Bioeconomy, Bioenergy, Bioproducts
Strengthening Bio-Based Systems to Support Our Nation’s Energy Independence
The Bioeconomy-Bioenergy-Bioproducts science emphasis area supports the expansion of regional production systems for biofuels and bio-based products. The development of non-petroleum-based fuels, power sources, and chemicals are just a few of the products resulting from these research, demonstration, extension, and education programs. These programs foster rural economic development, mitigate the impacts of a changing climate, reduce greenhouse gasses, improve wildlife and pollinator habitat, and improve water quality and food and energy security. NIFA collaborates with and leverages the resources of other federal agencies, such as U.S. Department of Energy’s (DOE) Biomass Research Development Initiative (BRDI), and private sector investments to achieve the objectives of this Science Emphasis Area.
The wood of poplar trees are a good source for biofuels, but the challenge is waiting 10-20 years between harvest cycles. Researchers at University of Washington have reduced harvest time to 2-3 years. Juvenile trees can be planted closer together and trimmed in a way that ensures most of the branches sprout up from the stump. Leaves, bark, and stems are then harvested and manufactured into bio oil and ethanol.
Plant biologists and biochemists from University of California, Berkeley have produced a gold mine of data by sequencing the genome of a type of green algae. The tiny, single-celled organism can be a source of sustainable biofuel. The alga is also an abundant, natural source of the food supplement astaxanthin, an antioxidant with anti-inflammatory properties that may be useful for treating cancer, cardiovascular disease, neurodegenerative and inflammatory diseases, diabetes, and obesity.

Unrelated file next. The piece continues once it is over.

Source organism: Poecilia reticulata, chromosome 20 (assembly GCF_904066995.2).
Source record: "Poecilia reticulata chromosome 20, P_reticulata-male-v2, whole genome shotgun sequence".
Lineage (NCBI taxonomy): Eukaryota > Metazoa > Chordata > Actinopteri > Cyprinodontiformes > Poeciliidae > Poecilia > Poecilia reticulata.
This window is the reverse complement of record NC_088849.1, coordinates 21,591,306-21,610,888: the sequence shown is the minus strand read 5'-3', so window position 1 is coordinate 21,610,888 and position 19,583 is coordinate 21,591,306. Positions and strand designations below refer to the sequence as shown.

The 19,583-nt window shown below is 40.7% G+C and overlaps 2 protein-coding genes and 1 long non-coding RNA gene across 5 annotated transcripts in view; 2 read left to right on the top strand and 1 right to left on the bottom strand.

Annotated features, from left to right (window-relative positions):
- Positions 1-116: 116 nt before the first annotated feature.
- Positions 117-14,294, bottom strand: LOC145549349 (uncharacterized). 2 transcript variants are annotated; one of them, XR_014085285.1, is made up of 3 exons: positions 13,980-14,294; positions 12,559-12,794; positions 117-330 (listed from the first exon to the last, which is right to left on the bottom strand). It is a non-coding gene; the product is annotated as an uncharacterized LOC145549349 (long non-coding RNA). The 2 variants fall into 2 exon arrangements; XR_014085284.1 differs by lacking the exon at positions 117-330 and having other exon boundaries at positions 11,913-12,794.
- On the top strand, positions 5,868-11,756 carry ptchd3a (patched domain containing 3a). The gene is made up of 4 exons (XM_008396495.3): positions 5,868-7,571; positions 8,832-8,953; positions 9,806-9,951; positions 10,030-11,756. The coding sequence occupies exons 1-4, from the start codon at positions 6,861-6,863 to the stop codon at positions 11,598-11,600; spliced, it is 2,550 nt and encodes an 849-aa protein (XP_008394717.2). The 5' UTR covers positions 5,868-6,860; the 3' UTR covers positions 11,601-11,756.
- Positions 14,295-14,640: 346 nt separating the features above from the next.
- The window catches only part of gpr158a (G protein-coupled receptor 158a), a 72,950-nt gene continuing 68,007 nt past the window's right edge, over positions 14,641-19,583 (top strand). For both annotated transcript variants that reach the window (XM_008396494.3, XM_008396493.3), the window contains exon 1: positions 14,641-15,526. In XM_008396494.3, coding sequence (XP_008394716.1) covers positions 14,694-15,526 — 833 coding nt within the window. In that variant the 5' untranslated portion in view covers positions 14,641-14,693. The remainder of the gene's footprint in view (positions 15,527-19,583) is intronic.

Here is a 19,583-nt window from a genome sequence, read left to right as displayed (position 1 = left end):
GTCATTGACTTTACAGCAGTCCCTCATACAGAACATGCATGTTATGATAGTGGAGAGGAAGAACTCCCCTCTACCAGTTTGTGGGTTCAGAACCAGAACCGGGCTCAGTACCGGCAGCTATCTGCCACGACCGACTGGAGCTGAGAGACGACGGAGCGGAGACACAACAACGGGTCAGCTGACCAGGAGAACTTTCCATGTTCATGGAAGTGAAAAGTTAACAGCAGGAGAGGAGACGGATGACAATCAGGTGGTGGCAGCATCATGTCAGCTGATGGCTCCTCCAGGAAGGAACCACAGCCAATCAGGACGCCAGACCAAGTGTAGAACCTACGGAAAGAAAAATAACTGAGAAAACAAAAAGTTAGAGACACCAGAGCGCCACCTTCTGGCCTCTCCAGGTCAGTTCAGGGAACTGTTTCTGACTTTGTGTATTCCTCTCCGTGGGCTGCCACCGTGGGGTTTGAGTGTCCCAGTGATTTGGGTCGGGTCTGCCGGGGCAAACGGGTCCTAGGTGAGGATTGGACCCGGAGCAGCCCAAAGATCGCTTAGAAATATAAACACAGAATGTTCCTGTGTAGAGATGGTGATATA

A major hurdle in the production of biofuels is the sheer volume of biomass that must be harvested, transported, and stored to provide a continuous fuel supply. A University of Kentucky-led research team developed technology to increase the density of biomass bales in crops like switchgrass, corn stover, and wheat straw. Farmers may now sell the material as a value-added product for conversion to biofuels and biochemicals.
New research from Michigan State University shows that farmers and scientists need to protect native plants from diseases emanating from their crops. Diseases from agricultural fields thought to affect only crops may also harm switchgrass, a primary biofuels crop. This basic research highlights the need for science to catch up in understanding how pests of crops influence native plants and bioenergy crops.
Federal regulators of biotechnology, some scientists, and citizens are concerned about potential gene flow from biotech crops crossing over into non-engineered plants. In a bioenergy crop such as switchgrass, University of Tennessee researchers have addressed that concern by engineering plants that do not flower and have sterile seeds and pollen. Project success will advance our technological toolkit and help allay fears of gene flow in engineered crops.
Energy beets are a developing non-food crop that can be an economical source of sugars for biofuel and chemical production. Research at North Dakota State University found that fermentable sugars stored as raw, thick juice have a carbon footprint that is about 30 percent and 50 percent lower than beet and corn grain, respectively. Beet ethanol could enable a GHG reduction of up to 57 percent, qualifying as an advanced biofuel.